The Arabia Steamboat Museum

Location: Kansas City, Missouri

Webpage: Museum

General Description: On September 5, 1856, the steamboat Arabia hit a snag on the Missouri River that punctured its hull and sank to the bottom of the river.  All 130 passengers were able to escape the sinking ship, but 220 tons of cargo went to the bottom to be covered with mud and silt.  The cargo was destined for 16 towns on the frontier and represented everything that could be bought and shipped for the pre-Civil war frontier.  While some salvage operation were attempted to recover the whiskey barrels, which were above deck and never found, all of the cargo in the holds remained intact.  After 132 years it’s remains were found by David, Greg, and Bob Hawley, treasure hunters and owners of a refrigeration business in Independence.  By this time, the Missouri River had changed its course multiple times and the current location was under a cornfield in Wyndatte County, Kansas.  After confirming the wreck with test cores, they opened up a hole 80 by 20 feet.  After 3 months of careful digging they struck “pay-dirt” and began pulling up ton after ton of pre-Civil War artifacts.  While their original purpose was to sell the discoveries, they eventually decided to keep them and open a museum to display them.  They learned fresh-water preservation methods and began the long process of preservation which will take until at least 2022 to complete.  Organic material such as wood and leather are impregnated with polyethylene glycol (PEG) and then freeze dried.  Bottled and jarred fruits and beverages are injected with nitrogen and shoes, boots, and garments have to be resown since the cotton stitches have deteriorated.  This is by far the largest single collection of pre-Civil war artifacts in the world and the collection is growing every day.  The experience is similar to shopping at a modern department store with artifacts from every phase of life including fine plates and kitchen utensils, shop tools, clothes, bottled and canned food, medicine, saddles, and all kinds of tools.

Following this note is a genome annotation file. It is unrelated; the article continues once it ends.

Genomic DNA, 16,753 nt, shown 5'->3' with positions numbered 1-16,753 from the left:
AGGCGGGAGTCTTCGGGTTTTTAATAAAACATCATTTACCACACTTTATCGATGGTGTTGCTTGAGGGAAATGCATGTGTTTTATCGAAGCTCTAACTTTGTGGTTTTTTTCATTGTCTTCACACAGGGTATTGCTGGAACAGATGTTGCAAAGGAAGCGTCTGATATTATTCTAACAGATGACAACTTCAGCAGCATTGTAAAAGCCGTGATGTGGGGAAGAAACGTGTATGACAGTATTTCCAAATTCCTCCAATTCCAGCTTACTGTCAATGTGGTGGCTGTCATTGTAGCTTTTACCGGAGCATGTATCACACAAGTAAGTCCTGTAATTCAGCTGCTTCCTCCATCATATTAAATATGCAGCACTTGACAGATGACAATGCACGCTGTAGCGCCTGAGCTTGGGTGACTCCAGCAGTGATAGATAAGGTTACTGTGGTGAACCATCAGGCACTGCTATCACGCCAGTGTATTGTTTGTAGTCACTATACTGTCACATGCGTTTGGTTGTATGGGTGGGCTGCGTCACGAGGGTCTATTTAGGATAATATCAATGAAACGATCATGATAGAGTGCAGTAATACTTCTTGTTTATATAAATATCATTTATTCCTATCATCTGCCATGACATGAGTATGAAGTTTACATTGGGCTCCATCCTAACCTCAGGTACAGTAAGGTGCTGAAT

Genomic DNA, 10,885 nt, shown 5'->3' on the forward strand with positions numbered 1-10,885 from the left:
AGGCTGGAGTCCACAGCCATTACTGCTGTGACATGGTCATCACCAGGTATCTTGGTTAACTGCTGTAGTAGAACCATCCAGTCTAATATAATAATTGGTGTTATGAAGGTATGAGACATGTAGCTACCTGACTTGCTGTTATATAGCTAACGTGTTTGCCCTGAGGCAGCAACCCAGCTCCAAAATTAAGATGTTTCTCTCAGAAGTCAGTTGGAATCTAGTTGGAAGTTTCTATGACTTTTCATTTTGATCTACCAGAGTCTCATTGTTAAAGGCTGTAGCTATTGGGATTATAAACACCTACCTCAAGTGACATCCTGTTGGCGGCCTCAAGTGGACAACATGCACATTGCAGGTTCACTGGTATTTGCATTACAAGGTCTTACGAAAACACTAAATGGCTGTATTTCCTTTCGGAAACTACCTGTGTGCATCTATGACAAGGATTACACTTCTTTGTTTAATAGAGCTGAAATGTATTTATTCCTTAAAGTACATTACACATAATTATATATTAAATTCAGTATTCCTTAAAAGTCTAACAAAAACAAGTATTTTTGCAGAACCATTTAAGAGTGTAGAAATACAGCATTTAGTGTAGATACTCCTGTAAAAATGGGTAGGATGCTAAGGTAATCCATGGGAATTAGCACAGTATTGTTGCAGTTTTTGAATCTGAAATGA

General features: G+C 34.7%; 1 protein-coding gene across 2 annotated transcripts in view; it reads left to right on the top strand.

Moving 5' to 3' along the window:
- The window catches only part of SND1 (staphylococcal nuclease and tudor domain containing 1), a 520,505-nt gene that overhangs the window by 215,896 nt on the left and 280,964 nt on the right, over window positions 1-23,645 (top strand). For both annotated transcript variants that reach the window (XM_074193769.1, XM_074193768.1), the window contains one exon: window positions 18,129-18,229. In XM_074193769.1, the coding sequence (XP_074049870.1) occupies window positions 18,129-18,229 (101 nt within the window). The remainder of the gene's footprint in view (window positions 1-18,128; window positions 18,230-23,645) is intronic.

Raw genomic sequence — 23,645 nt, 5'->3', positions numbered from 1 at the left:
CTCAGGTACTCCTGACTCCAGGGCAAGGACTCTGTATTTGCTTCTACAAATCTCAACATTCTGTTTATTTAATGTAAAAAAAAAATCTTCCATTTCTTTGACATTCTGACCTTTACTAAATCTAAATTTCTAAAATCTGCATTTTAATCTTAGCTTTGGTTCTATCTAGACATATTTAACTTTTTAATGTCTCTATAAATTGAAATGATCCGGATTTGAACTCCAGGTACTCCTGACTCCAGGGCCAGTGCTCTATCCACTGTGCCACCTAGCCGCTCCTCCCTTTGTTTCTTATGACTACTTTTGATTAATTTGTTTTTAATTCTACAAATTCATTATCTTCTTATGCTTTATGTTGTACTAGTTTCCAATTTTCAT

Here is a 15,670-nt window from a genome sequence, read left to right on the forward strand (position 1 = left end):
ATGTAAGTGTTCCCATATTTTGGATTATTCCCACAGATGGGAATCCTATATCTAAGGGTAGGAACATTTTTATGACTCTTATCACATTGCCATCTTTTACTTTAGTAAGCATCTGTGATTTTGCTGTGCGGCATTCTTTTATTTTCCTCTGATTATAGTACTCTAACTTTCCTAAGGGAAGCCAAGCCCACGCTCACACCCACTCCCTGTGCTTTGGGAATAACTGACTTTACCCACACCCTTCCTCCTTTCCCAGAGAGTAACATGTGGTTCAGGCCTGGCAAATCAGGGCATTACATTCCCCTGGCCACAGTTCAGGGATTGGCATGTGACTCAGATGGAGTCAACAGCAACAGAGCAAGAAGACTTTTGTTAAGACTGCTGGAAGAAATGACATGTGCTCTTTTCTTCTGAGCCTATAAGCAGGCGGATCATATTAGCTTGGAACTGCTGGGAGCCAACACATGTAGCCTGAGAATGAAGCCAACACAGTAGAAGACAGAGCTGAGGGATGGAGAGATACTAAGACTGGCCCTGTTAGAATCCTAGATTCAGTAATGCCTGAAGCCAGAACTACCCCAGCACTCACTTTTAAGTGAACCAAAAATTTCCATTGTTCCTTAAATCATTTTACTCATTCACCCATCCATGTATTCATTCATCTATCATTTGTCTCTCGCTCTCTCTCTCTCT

1) This an amazing museum.  The tour begins with a 20 minute presentation where the tour guide describes the wreck, discovery, excavation, recovery, and preservation of the artifacts.  At the end of the tour is a short presentation made by the owners about their experience, after which you get to meet one of the owners and ask any question you have.  Then you are turned loose to be absolutely blown away with the number and variety of the artifacts already preserved and to realize they are less than half way through the process!!


2) They have displays of dishes, fine china, glasses, silverware, etc that would be found in the kitchen and dining room.  There are displays of all the hardware from nails to saws and wood working tools.  Displays of clothing from leather boots, felt hats, dresses, and formal wear.  Canned and bottled food, including champagne.  It is interesting that the owners have actually sampled these items and found them to be as fresh as when they were bottled!

3) The hull of the ship was simply too big to salvage, however, they did recover a section of the stem and paddle wheel.  These large items had to be bathed every night in PEG to preserve them while they were on display to the public.  You can actually see remains of the paint on the side of the stem.  They also salvage the entire boiler room and steam engine which are on display as well.  Simply amazing!